Ghent court rules against burkini ban in swimming pools


In the first ruling of its kind in Belgium, a Ghent court has found that public swimming pools must allow women to wear burkinis in their facilities

‘No less hygienic’

In the first decision of its kind in Belgium, a Ghent court has ruled in favour of two Muslim women who filed a complaint against two public swimming pools for not allowing them to wear ‘burkinis’. From 1 September, the two pools – and all other public pools in Ghent and Merelbeke – must allow women to wear burkinis, or full-body swimming costumes.

Both swimming pools – one in Ghent and one in neighbouring Merelbeke – had regulations that banned the wearing of burkinis along with shorts or T-shirts in the water, citing hygiene reasons. The court ruled against the pools, saying the inclusion of burkinis in the ban was discrimination.

“There is no discrimination if you have a valid reason,” the court said. “In this case, it has been scientifically shown that a swimming costume that covers more of your body but that is made out of the same material as any other swimming costume is no less hygienic. There was also no evidence that the costumes were less safe. The argument about neutrality is also irrelevant.”

‘Doesn’t go far enough’, says city council

The court cited documentation gathered on the subject, including a study by the Flemish Care and Health Agency. This is the first such decision in Belgium, though it does not apply to the entire region, only to Ghent and Merelbeke.

The swimming pools much adapt their regulations accordingly, even if they decide to appeal the decision. The City of Ghent, in fact, is going to appeal the decision – because they feel it does not go far enough.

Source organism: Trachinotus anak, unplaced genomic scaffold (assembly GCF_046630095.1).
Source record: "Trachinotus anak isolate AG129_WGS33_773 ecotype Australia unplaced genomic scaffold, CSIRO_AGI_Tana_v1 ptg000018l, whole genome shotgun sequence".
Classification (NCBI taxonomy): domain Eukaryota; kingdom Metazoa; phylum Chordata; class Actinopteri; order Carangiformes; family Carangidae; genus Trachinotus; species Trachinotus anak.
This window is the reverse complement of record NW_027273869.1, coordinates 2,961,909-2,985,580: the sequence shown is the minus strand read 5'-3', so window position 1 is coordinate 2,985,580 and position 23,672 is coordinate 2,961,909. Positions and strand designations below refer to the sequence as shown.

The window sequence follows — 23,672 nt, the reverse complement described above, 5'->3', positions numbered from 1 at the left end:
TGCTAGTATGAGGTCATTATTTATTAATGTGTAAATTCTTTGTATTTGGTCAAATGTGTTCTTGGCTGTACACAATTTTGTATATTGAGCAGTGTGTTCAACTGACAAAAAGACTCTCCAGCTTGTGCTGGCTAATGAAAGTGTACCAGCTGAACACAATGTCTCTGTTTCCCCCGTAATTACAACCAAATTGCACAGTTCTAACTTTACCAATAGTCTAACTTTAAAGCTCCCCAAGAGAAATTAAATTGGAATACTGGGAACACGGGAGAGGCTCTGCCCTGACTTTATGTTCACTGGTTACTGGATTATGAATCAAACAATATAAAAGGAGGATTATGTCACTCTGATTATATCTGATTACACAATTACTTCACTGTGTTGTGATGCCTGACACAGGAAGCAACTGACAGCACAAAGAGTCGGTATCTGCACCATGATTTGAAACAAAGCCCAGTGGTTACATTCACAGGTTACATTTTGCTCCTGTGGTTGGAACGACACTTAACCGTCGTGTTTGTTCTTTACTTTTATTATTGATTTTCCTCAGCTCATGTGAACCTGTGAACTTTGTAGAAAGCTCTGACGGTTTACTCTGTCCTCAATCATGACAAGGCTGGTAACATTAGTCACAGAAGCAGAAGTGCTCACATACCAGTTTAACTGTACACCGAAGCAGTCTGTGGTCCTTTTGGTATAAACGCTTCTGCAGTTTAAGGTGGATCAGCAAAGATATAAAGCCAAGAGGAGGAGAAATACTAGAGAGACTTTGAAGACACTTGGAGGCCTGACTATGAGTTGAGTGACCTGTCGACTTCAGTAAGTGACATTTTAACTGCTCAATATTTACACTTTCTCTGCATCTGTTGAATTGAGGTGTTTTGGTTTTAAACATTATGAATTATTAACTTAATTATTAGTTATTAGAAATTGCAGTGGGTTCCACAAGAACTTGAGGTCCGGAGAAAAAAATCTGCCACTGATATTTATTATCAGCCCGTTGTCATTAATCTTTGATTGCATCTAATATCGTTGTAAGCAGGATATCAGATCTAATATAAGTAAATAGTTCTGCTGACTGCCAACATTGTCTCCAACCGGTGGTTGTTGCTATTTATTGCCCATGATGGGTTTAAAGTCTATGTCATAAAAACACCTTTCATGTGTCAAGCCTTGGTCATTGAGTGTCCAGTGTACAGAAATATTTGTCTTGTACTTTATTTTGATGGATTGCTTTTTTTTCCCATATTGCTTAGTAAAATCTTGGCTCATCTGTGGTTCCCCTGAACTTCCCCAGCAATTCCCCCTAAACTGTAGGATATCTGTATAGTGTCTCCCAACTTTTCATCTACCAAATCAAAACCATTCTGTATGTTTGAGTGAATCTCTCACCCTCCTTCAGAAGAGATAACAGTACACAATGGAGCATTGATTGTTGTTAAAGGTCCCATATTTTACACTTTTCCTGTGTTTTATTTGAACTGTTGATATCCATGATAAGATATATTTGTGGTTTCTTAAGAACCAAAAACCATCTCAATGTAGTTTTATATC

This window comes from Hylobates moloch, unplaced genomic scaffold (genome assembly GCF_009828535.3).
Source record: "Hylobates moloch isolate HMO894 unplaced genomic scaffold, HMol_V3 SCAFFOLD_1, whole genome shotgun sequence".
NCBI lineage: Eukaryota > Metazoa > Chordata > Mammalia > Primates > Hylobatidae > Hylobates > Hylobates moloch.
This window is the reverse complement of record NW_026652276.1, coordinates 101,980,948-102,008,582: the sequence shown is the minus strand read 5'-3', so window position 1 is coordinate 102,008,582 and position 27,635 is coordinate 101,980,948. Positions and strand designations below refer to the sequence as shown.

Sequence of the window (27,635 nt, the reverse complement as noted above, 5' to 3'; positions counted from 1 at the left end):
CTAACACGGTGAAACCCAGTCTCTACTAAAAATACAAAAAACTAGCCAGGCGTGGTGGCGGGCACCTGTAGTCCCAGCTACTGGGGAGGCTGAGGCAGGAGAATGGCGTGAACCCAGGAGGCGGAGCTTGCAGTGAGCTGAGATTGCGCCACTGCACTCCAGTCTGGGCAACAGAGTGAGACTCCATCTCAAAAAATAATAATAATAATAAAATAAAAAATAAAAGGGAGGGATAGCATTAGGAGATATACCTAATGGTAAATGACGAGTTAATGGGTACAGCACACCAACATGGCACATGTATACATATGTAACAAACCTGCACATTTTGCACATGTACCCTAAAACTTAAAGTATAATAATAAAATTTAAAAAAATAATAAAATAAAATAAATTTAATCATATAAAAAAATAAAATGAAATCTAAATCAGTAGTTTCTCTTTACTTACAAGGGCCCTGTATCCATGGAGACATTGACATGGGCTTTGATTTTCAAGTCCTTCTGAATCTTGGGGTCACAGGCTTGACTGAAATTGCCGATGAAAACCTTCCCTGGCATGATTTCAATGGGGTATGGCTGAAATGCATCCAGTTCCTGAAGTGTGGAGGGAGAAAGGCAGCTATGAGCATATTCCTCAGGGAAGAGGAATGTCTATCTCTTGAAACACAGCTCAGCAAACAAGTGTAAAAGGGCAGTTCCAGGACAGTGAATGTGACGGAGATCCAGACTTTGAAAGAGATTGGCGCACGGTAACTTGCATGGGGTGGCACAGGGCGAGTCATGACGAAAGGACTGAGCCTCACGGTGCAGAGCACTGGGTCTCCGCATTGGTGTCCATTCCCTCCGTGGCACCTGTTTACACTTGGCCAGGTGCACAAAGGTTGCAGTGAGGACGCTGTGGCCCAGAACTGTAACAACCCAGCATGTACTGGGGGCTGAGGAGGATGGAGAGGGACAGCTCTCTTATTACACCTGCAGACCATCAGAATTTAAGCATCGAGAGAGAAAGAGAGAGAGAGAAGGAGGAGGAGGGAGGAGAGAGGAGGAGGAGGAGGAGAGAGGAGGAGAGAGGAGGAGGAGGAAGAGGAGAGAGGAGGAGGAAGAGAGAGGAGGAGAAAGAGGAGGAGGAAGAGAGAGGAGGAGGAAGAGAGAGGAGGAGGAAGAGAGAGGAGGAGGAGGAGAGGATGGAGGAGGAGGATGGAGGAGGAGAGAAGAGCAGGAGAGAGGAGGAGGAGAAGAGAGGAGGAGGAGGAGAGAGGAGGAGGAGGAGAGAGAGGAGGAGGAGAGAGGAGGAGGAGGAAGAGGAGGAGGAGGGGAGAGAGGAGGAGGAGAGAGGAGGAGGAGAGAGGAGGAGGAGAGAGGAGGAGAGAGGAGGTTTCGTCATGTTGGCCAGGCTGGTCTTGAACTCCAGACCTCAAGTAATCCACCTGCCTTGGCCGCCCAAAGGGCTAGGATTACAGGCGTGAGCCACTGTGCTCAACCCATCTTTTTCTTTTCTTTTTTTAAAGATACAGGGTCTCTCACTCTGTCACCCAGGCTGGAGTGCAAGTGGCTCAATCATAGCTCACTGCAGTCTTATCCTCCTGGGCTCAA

“The city council feels that the verdict is too limited because it specifically points to religion and philosophy as the only exception,” the council said in a press statement.

It would be a very sad day if a symbol of oppression became standard in our swimming pools

- Antwerp city councillor Fons Duchateau

City councillor for sport Resul Tapmaz (S.PA) later told De Standaard: “If it has no impact on hygiene, then that has nothing to do with religion.” He said that anyone should be able to cover their bodies, whether it’s because of a skin condition, scars, being transgender or any other reason.

Fons Duchateau (N-VA), Antwerp city councillor in charge of diversity and integration issues, said that his city would not be following Ghent’s example. “It would be a very sad day if a symbol of oppression became standard in our swimming pools,” he told VRT. This is not about an article of clothing or about hygiene regulations. This debate isn’t even about swimming. It’s about equality and discrimination against women.”

All of Antwerp’s public swimming pools follows the city’s regulations, which don’t mention the burkini by name. They say only that women must wear “a swimsuit or bikini” that is “made from a material specifically designed for swimming”.

According to the Flemish Institute for Sport Management and Recreation Policy, 80% of Flemish municipalities do not allow burkinis to be worn in their public swimming pools. “This judgement is certainly going to set a precedent,” Jogchum Vrielink, a lecturer in law and gender discrimination at the Université Saint-Louis in Brussels, told De Standaard. “More cases will follow. It’s only a matter of time.”